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In Charleston County schools, “Code Red” is officially out for describing an emergency.

Instead, the district is ditching its color-coded emergency system for a set of plain language cues designed to minimize confusion and ambiguity. 

The old method, used since 2006 and based on red, green and yellow alerts, would sometimes lead to more questions than answers from concerned parents. 

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The new labeling uses “clear, precise language and action items that schools can put into place,” said Michael Reidenbach, the district’s director of security and emergency management.

“Hopefully, this system is more intuitive,” he said, adding it is more easily understandable for anyone who could be on a school campus.

The system went into practice Tuesday.

The five different responses in the new Standard Response Protocol are: lockout, lockdown, evacuate, shelter and hold.

The categories cover:

  • Lockout – Get inside. Lock outside doors. (Called when there is a threat or hazard outside of the school building).
  • Lockdown – Locks, lights, out of sight. (Called when there is a serious threat inside or immediately outside the building).
  • Evacuate – To the announced location. (This is used when there is a need to move students from one location to another, away from danger).
  • Shelter – Hazard and safety strategy. (Called when the need for personal protection is necessary, such as during a tornado or earthquake).
  • Hold – In your classroom, clear the halls. (There may be situations which require students to stay in their classroom).

Each has its own set of instructions for students and teachers to follow but the actual response procedures have not been changed, district spokesman Andy Pruitt said.

“It simplifies things a lot better, so there’s less of an anxiety and concern from the parents in the community about what’s happening to school if they can better understand how we’re putting out our response,” Pruitt said.

Reidenbach agreed.

“Having the five options definitely gives us the ability to be more deliberate about the response and what’s needed for that particular situation,” he said. 

The new program was made available by The “I Love U Guys” Foundation, a nonprofit aimed at improving school safety and security. It was founded in the wake of a deadly 2006 Colorado high school shooting in which a gunman took hostages, killed a student and shot himself in a standoff.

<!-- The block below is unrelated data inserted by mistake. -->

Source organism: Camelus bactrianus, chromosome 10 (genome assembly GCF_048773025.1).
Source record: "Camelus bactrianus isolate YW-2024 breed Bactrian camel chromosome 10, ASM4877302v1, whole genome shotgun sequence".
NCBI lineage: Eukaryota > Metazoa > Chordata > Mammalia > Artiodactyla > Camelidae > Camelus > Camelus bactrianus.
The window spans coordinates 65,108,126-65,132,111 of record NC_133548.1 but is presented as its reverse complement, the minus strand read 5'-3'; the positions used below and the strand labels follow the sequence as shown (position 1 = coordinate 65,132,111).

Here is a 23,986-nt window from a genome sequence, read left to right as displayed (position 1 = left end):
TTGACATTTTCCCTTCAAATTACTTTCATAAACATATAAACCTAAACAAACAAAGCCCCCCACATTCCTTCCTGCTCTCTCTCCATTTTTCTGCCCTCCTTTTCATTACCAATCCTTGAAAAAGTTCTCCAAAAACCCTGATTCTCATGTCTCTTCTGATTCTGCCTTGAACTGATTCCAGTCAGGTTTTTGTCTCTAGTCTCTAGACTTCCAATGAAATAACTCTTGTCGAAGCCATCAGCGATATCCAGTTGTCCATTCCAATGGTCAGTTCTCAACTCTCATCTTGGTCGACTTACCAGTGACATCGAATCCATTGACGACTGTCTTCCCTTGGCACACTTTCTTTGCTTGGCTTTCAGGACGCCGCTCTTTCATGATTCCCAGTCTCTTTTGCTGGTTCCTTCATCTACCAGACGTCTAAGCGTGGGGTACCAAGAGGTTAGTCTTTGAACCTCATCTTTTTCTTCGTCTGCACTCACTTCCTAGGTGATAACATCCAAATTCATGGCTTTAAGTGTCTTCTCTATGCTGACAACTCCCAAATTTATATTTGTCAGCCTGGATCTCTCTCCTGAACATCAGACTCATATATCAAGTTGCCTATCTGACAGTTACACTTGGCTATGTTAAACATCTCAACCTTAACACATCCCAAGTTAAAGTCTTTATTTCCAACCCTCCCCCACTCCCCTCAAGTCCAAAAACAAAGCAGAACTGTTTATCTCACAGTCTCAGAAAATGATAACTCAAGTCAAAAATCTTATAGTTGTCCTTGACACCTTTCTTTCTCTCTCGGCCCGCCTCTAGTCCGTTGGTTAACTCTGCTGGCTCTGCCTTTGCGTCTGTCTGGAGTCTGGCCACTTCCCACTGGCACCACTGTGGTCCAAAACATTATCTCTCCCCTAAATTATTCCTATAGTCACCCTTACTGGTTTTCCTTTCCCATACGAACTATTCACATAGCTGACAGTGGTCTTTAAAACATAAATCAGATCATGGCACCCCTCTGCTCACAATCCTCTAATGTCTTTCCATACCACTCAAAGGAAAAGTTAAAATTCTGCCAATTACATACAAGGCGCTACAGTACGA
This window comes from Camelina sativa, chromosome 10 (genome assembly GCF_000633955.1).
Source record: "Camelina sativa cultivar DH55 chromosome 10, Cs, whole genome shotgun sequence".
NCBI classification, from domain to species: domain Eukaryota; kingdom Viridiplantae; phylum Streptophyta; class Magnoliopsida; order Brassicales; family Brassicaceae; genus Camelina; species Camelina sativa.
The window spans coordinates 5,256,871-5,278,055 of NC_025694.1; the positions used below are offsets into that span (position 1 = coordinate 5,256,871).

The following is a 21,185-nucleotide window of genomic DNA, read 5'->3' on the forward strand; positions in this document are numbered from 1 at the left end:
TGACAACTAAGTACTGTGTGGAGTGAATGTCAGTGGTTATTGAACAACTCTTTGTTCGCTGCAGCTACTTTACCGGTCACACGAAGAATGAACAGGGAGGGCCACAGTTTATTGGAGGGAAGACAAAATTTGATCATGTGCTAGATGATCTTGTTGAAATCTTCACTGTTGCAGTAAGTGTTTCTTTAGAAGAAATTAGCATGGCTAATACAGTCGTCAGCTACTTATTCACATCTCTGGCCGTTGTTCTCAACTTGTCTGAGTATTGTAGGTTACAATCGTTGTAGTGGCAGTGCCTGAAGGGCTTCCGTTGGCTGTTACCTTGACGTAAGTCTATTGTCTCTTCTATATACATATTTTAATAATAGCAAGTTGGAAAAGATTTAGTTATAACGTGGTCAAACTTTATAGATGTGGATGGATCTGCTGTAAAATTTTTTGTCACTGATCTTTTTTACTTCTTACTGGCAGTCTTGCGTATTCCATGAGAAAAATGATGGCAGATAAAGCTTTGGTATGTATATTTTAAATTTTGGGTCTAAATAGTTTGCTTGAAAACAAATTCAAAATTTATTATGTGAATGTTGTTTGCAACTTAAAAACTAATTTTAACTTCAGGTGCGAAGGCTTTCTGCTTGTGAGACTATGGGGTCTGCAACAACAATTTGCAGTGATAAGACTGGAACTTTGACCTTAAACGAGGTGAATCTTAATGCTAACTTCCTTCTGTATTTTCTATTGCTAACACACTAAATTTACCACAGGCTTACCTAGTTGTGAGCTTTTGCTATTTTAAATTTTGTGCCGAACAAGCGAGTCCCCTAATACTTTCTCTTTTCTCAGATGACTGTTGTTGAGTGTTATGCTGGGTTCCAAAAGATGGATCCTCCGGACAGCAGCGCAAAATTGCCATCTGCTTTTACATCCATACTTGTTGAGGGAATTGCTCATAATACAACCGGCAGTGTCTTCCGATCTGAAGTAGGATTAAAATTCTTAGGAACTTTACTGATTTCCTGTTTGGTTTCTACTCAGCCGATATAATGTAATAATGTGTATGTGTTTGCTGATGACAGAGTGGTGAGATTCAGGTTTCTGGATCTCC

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“You see districts right now having their own systems, kind of homegrown systems that are put into place to meet the needs of that particular district, and there is no national standard,” Reidenbach said. “So this protocol fills one of those needs in that it does create a national standard that has been implemented at tens of thousands of schools across the country.”

The program is offered at no cost to school districts. 

District employees have been trained on the new protocol over the past several weeks, but Reidenbach’s team has been working for more than a year to officially implement the new system.

Since the new standard uses plain language and clear instructions, it will be easier to understand for those who have not been through security training, such as campus visitors, Reidenbach said.

Patrick Martin, the co-founder of The Safe School Project, commended the district’s decision to update its emergency response program.

“We applaud all these efforts that the district is putting into place to make our safety systems more practical, more common sense and more accessible,” Martin said. 

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The change has also been endorsed by Board Member Todd Garrett.

“You’ve got so many things that can go on inside a school,” he said. “(The program) is simpler and says clearly what we’re doing and what people need to do, and the intent is just to find the best, quickest way to keep people safe.”

More information about the new program can be found at https://www.ccsdschools.com/srp

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